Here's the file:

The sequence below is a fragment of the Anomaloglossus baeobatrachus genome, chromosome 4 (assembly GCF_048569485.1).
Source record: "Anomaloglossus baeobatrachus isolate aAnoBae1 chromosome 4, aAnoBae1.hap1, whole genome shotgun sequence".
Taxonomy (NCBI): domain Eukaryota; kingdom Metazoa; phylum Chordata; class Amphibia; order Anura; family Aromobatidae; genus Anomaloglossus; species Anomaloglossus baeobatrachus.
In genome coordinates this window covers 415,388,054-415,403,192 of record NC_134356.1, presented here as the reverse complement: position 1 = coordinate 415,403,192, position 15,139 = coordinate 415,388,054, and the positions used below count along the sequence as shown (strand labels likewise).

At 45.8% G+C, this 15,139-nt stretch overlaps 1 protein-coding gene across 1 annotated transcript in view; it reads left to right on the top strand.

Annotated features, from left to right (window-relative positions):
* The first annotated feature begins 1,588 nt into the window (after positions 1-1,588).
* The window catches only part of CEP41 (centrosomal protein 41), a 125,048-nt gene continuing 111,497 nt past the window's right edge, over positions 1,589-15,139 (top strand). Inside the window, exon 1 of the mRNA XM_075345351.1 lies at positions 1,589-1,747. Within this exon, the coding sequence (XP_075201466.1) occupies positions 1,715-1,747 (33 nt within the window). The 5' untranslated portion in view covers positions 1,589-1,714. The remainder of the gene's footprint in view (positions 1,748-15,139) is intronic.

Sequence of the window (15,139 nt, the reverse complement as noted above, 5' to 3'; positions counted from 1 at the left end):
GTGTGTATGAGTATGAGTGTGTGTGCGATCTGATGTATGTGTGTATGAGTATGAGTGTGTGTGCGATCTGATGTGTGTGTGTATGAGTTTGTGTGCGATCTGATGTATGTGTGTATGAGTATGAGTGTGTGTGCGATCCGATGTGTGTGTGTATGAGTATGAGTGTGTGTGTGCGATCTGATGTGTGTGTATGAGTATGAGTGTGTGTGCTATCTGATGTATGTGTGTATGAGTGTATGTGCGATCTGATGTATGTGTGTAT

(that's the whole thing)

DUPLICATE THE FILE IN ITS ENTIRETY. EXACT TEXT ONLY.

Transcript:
The sequence below is a fragment of the Anomaloglossus baeobatrachus genome, chromosome 4 (assembly GCF_048569485.1).
Source record: "Anomaloglossus baeobatrachus isolate aAnoBae1 chromosome 4, aAnoBae1.hap1, whole genome shotgun sequence".
Taxonomy (NCBI): domain Eukaryota; kingdom Metazoa; phylum Chordata; class Amphibia; order Anura; family Aromobatidae; genus Anomaloglossus; species Anomaloglossus baeobatrachus.
In genome coordinates this window covers 415,388,054-415,403,192 of record NC_134356.1, presented here as the reverse complement: position 1 = coordinate 415,403,192, position 15,139 = coordinate 415,388,054, and the positions used below count along the sequence as shown (strand labels likewise).

At 45.8% G+C, this 15,139-nt stretch overlaps 1 protein-coding gene across 1 annotated transcript in view; it reads left to right on the top strand.

Annotated features, from left to right (window-relative positions):
* The first annotated feature begins 1,588 nt into the window (after positions 1-1,588).
* The window catches only part of CEP41 (centrosomal protein 41), a 125,048-nt gene continuing 111,497 nt past the window's right edge, over positions 1,589-15,139 (top strand). Inside the window, exon 1 of the mRNA XM_075345351.1 lies at positions 1,589-1,747. Within this exon, the coding sequence (XP_075201466.1) occupies positions 1,715-1,747 (33 nt within the window). The 5' untranslated portion in view covers positions 1,589-1,714. The remainder of the gene's footprint in view (positions 1,748-15,139) is intronic.

Sequence of the window (15,139 nt, the reverse complement as noted above, 5' to 3'; positions counted from 1 at the left end):
GTGTGTATGAGTATGAGTGTGTGTGCGATCTGATGTATGTGTGTATGAGTATGAGTGTGTGTGCGATCTGATGTGTGTGTGTATGAGTTTGTGTGCGATCTGATGTATGTGTGTATGAGTATGAGTGTGTGTGCGATCCGATGTGTGTGTGTATGAGTATGAGTGTGTGTGTGCGATCTGATGTGTGTGTATGAGTATGAGTGTGTGTGCTATCTGATGTATGTGTGTATGAGTGTATGTGCGATCTGATGTATGTGTGTAT